Every year, we meet up with old friends from Wellington for a long weekend to go and do "stuff". The venue for this year was NZ's Northland which is blessed with a warm climate and ummmm.... quite nice scenery. Mike, the husband last visited several decades ago and his wife Georgina had never been there. It's also been some time since Jennie and I were there last. I did pass through in 2005 on my Honda Blackbird as part of the Southern Cross round NZ in 5 days organised endurance ride, but no time for sightseeing, you understand - more like low flying. This time would be more leisurely.
The first destination was the Kauri Museum at Matakohe. The Kauri is NZ's iconic tree. Once pillaged for boat-building and decorative timbers, it's now protected although relatively small amounts are available through natural falls or dug up as logs from swamps. They grew up to 50 metres high and the known diameter of some of the early ones were as big as 8metres!!
Original boarding house built from Kauri reconstructed inside the museum
Diameters of known historical Kauri trees - largest is 28 ft diameter!
Slab through middle of "small" Kauri... about 30 metres long!
80 year old Kauri sailing dinghy
Maori carving on seat of dinghy
Kauri gum, similar to amber
Turned Kauri bowl, with traditional Maori design
I know it shows my age but as a junior school student in England, we had desks exactly like this. The inkwells sat in a hole which went through into the storage under the desk lid. If you were careless in putting your books away, it knocked the inkwell, splashing ink everywhere! I lived in fear of one particular teacher who inflicted a fair bit of pain when that happened!
From Matakohe, it was off to the town of Paihia, where we booked a boat trip out into the Bay of Islands.
One of the 150-odd islands - idyllic!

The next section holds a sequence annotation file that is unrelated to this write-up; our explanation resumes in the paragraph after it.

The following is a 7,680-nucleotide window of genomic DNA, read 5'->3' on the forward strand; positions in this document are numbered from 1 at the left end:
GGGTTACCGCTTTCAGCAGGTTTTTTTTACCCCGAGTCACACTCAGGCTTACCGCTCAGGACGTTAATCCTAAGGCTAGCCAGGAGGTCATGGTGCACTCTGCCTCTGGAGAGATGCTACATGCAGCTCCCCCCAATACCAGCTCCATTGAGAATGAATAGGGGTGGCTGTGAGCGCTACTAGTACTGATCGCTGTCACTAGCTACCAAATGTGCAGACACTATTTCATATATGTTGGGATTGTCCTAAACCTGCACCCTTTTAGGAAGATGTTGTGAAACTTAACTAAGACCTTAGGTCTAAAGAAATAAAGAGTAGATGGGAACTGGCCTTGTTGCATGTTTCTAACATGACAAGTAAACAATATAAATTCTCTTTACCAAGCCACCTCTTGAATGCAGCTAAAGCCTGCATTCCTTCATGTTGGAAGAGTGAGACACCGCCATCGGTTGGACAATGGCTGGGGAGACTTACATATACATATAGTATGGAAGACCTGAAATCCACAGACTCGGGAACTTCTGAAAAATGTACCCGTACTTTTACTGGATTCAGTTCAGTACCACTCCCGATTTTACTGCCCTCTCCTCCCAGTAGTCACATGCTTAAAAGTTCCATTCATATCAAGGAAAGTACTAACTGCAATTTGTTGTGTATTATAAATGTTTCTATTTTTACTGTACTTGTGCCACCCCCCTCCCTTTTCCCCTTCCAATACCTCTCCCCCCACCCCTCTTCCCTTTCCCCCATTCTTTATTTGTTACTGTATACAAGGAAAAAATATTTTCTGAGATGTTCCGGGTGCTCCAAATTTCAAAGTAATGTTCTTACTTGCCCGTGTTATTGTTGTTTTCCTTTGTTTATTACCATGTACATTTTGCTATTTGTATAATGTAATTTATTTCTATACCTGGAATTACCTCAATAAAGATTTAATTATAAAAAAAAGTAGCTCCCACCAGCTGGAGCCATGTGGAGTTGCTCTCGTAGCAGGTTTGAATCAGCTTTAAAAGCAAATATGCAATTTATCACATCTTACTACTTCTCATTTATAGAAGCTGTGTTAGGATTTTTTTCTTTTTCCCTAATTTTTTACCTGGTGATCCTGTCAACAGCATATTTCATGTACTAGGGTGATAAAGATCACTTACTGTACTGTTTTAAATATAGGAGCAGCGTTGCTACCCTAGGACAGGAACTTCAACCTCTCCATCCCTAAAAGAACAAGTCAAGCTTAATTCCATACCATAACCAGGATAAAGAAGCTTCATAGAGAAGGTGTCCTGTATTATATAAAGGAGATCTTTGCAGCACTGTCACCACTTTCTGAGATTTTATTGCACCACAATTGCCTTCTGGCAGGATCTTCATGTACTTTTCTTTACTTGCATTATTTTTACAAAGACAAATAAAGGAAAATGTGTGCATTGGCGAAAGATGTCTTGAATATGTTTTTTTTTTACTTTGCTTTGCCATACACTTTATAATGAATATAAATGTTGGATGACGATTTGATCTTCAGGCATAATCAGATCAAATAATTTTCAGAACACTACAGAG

One of the reasons for taking this trip was to see if we could sail through the Hole in the Rock, otherwise known as Piercy Island. Quite a swell can run through the hole and conditions have to be perfect if it isn't to end in tears! There was very little wind so the signs were good.
Approaching Piercy Island
Here's the hole - looks darned small!
Still looks more than a bit tight but made it!!
The other side of the hole was nirvana for fishermen. As well as deep water fish, we saw schools of Blue Mao Mao and Kahawai consisting of tens of thousands on the surface - the water was absolutely boiling with them. Oh for a rod as they are fantastic eating!
The water literally alive with fish
On the return leg, we put in at Urupukapuka, one of the larger islands to stretch our legs and climb a steep hill for some photos. The water really is the colour shown below!
View of one of the bays on the island
Another spectacular view from the hill
Stingray cruising by the jetty
On the way back, we wanted to show our friends the historic 1800's village of Russell so hopped off the bigger boat and planned to catch a small ferry back to Paihia later.
Jennie and Georgina waiting for lunch - there are worse locations!
Salt and pepper calamari (squid) - yumm!
Very old rubber tree - looks like a painting!
I should add that the tree and house behind it are just a few metres from the water's edge and that the house belongs to the local policeman. Boy, he's got a tough life, hasn't he???
Russell's historic buildings, metres from the water
Haruru Falls, Paihia - no rain for 2 months and all the rocks would normally be covered with water
Today was the day for the 400 km trip home, dropping our friends at Auckland Airport en route for their flight to Wellington. However, there were still some things to see and do. The first was to visit a toilet, dear reader - not every blogger posts photos of a small-town public convenience!!! Friedensreich Hundertwasser was a famous Austrian artist who designed some incredible buildings in Vienna and elsewhere. He fell in love with New Zealand and lived in the small Northland town of Kawakawa for a while. The local council were looking at upgrading the public conveniences in the late 1990's and Hundertwasser offered to design something a bit special. See what you think:
Entrance from the street
Entrance to the Gent's part
Inside the Gent's - window is made from wine bottles!
Apparently, he wanted it to be a spirtual place. I'm not sure about being overcome by spirituality, but was very much relieved. Seriously though, What a fantastic place and not a bit of graffiti anywhere!
Outside view of bottle windows with Canna Lilies
Lunch at Matakana Village in idyllic settings
Smashed potato, chorizo sausage and spinach with a creamy aioli - heaven
Hope you've all enjoyed a few photos of what New Zealand's Northland/Bay of Islands area has to offer and that's just scratching the surface!